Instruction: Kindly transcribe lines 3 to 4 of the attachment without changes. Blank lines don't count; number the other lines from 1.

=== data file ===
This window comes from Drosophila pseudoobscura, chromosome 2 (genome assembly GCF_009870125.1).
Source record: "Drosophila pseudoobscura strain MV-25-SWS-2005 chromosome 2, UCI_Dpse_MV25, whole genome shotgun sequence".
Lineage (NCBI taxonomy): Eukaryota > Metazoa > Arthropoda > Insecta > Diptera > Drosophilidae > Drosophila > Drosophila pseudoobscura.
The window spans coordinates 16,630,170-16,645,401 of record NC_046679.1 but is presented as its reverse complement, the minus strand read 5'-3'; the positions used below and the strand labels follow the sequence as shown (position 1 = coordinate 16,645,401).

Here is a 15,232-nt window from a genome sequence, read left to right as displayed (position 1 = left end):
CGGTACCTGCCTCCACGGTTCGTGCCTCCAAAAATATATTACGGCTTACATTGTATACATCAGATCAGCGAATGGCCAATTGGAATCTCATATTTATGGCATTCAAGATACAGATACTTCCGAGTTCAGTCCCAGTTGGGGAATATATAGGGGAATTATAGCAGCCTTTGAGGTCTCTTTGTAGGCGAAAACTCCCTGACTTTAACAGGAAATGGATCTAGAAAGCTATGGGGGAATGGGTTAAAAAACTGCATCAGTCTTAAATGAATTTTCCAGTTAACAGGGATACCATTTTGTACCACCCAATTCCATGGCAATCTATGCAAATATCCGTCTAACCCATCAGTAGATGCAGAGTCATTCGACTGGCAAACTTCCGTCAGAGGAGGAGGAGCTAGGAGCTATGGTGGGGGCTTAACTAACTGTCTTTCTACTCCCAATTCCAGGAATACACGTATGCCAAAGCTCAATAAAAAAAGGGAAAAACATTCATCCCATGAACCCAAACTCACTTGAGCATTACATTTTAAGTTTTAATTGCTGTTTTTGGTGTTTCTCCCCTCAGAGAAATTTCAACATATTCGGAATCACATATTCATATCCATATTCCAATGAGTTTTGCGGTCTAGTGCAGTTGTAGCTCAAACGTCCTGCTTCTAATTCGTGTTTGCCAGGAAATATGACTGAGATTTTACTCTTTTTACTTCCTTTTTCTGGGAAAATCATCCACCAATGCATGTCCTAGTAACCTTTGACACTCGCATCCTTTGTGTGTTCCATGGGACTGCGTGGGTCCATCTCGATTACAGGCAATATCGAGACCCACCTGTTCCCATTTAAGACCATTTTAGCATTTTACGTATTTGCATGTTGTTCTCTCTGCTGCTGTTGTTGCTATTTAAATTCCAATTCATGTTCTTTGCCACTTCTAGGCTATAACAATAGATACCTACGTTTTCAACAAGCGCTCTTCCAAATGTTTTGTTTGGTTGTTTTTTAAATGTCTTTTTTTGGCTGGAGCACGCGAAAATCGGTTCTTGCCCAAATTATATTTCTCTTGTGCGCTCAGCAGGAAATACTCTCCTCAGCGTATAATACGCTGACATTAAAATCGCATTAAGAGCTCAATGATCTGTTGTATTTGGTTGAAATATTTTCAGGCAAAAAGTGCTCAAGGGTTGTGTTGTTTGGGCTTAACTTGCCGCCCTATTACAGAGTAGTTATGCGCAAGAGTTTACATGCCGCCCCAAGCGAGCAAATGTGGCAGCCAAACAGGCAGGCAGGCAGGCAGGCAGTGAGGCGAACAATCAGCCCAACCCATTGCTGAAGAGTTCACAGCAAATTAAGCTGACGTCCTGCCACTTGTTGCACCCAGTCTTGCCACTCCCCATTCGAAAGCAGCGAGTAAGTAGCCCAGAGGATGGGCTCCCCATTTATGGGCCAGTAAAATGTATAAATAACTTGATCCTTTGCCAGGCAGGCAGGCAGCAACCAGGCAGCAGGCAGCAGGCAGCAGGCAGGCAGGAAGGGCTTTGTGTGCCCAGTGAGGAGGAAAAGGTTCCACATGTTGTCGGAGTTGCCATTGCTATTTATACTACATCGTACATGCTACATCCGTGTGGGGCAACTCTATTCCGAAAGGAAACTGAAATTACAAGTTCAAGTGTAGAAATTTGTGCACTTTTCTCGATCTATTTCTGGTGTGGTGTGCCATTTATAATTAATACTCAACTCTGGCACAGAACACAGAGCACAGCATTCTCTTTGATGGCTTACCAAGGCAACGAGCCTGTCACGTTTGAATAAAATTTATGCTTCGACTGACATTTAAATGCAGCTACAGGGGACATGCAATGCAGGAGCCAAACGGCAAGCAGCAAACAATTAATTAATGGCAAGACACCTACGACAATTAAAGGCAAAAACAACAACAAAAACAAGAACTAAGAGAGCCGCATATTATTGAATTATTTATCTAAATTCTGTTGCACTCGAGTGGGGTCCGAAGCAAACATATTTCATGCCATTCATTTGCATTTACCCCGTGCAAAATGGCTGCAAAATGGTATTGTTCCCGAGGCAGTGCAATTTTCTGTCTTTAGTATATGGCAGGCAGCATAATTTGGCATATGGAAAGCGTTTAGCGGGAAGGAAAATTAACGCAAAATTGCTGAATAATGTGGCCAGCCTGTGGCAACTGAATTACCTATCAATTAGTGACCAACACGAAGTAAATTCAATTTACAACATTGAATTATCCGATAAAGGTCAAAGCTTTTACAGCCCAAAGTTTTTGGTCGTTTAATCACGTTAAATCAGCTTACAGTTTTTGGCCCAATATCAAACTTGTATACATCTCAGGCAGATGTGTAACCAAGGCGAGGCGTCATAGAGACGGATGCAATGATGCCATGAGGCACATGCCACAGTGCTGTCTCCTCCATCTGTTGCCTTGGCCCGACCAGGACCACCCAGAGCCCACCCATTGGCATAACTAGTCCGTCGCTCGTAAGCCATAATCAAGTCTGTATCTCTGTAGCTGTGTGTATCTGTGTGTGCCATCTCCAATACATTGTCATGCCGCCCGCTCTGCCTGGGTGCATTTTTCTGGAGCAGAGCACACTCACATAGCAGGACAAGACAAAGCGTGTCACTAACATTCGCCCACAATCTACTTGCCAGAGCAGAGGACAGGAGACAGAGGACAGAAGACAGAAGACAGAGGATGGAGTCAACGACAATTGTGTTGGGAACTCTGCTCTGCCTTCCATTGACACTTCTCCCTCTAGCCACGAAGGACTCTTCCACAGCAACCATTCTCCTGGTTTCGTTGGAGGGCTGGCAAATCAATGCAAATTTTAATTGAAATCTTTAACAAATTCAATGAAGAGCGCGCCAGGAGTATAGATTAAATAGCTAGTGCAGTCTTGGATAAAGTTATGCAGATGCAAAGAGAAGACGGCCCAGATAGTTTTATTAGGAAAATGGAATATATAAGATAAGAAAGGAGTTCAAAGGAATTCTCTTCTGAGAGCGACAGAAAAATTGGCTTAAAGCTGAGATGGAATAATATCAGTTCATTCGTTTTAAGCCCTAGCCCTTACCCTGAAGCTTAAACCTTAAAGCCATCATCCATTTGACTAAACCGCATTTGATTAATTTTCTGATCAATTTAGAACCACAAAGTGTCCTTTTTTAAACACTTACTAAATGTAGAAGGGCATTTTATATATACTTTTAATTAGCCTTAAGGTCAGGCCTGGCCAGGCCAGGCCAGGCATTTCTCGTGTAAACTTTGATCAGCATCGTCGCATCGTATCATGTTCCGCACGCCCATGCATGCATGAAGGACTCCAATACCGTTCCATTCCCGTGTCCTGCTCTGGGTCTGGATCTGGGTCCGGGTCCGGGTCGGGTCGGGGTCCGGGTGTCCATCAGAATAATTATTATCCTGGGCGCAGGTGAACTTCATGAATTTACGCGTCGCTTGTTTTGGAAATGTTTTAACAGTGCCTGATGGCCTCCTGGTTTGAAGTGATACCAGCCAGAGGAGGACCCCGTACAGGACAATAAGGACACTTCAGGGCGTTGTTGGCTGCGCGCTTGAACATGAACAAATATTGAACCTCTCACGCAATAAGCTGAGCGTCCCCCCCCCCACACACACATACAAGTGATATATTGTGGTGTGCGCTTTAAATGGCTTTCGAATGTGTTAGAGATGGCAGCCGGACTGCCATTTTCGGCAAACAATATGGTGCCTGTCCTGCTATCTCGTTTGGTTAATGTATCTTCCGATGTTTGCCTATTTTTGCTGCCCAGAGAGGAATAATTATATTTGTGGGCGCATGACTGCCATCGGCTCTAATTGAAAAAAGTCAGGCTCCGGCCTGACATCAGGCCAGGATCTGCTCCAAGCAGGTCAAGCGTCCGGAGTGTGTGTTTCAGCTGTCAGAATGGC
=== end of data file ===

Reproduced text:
Lineage (NCBI taxonomy): Eukaryota > Metazoa > Arthropoda > Insecta > Diptera > Drosophilidae > Drosophila > Drosophila pseudoobscura.
The window spans coordinates 16,630,170-16,645,401 of record NC_046679.1 but is presented as its reverse complement, the minus strand read 5'-3'; the positions used below and the strand labels follow the sequence as shown (position 1 = coordinate 16,645,401).